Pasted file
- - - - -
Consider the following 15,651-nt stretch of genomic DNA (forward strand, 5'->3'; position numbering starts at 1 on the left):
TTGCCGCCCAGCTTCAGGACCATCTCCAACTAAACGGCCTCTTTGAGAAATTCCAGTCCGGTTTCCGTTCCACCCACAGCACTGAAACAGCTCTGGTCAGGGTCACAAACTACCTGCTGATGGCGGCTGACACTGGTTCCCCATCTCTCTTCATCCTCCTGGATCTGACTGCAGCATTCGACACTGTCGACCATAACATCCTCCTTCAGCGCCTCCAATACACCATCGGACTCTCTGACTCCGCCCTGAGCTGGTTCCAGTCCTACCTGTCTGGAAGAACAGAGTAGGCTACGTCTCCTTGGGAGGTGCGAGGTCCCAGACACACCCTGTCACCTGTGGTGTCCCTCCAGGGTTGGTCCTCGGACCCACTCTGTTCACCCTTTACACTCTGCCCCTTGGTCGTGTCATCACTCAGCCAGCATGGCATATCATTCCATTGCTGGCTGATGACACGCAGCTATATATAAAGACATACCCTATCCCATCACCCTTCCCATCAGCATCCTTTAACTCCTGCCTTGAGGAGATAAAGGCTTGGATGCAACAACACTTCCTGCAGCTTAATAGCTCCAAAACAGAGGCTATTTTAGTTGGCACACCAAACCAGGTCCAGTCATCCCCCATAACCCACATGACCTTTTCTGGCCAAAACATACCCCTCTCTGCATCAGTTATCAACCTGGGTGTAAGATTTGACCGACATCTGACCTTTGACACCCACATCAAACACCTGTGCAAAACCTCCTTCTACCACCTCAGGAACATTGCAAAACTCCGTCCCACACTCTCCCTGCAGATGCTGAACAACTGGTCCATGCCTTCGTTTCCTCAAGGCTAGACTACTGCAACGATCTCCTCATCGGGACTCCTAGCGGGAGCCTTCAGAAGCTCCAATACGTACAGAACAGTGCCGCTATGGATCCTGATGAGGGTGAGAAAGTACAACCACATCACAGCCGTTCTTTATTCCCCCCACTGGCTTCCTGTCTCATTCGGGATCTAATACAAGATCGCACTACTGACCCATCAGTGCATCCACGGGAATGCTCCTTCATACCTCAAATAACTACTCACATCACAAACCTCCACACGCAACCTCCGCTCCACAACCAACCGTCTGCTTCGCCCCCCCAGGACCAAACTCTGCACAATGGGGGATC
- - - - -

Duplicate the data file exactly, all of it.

Consider the following 15,651-nt stretch of genomic DNA (forward strand, 5'->3'; position numbering starts at 1 on the left):
TTGCCGCCCAGCTTCAGGACCATCTCCAACTAAACGGCCTCTTTGAGAAATTCCAGTCCGGTTTCCGTTCCACCCACAGCACTGAAACAGCTCTGGTCAGGGTCACAAACTACCTGCTGATGGCGGCTGACACTGGTTCCCCATCTCTCTTCATCCTCCTGGATCTGACTGCAGCATTCGACACTGTCGACCATAACATCCTCCTTCAGCGCCTCCAATACACCATCGGACTCTCTGACTCCGCCCTGAGCTGGTTCCAGTCCTACCTGTCTGGAAGAACAGAGTAGGCTACGTCTCCTTGGGAGGTGCGAGGTCCCAGACACACCCTGTCACCTGTGGTGTCCCTCCAGGGTTGGTCCTCGGACCCACTCTGTTCACCCTTTACACTCTGCCCCTTGGTCGTGTCATCACTCAGCCAGCATGGCATATCATTCCATTGCTGGCTGATGACACGCAGCTATATATAAAGACATACCCTATCCCATCACCCTTCCCATCAGCATCCTTTAACTCCTGCCTTGAGGAGATAAAGGCTTGGATGCAACAACACTTCCTGCAGCTTAATAGCTCCAAAACAGAGGCTATTTTAGTTGGCACACCAAACCAGGTCCAGTCATCCCCCATAACCCACATGACCTTTTCTGGCCAAAACATACCCCTCTCTGCATCAGTTATCAACCTGGGTGTAAGATTTGACCGACATCTGACCTTTGACACCCACATCAAACACCTGTGCAAAACCTCCTTCTACCACCTCAGGAACATTGCAAAACTCCGTCCCACACTCTCCCTGCAGATGCTGAACAACTGGTCCATGCCTTCGTTTCCTCAAGGCTAGACTACTGCAACGATCTCCTCATCGGGACTCCTAGCGGGAGCCTTCAGAAGCTCCAATACGTACAGAACAGTGCCGCTATGGATCCTGATGAGGGTGAGAAAGTACAACCACATCACAGCCGTTCTTTATTCCCCCCACTGGCTTCCTGTCTCATTCGGGATCTAATACAAGATCGCACTACTGACCCATCAGTGCATCCACGGGAATGCTCCTTCATACCTCAAATAACTACTCACATCACAAACCTCCACACGCAACCTCCGCTCCACAACCAACCGTCTGCTTCGCCCCCCCAGGACCAAACTCTGCACAATGGGGGATC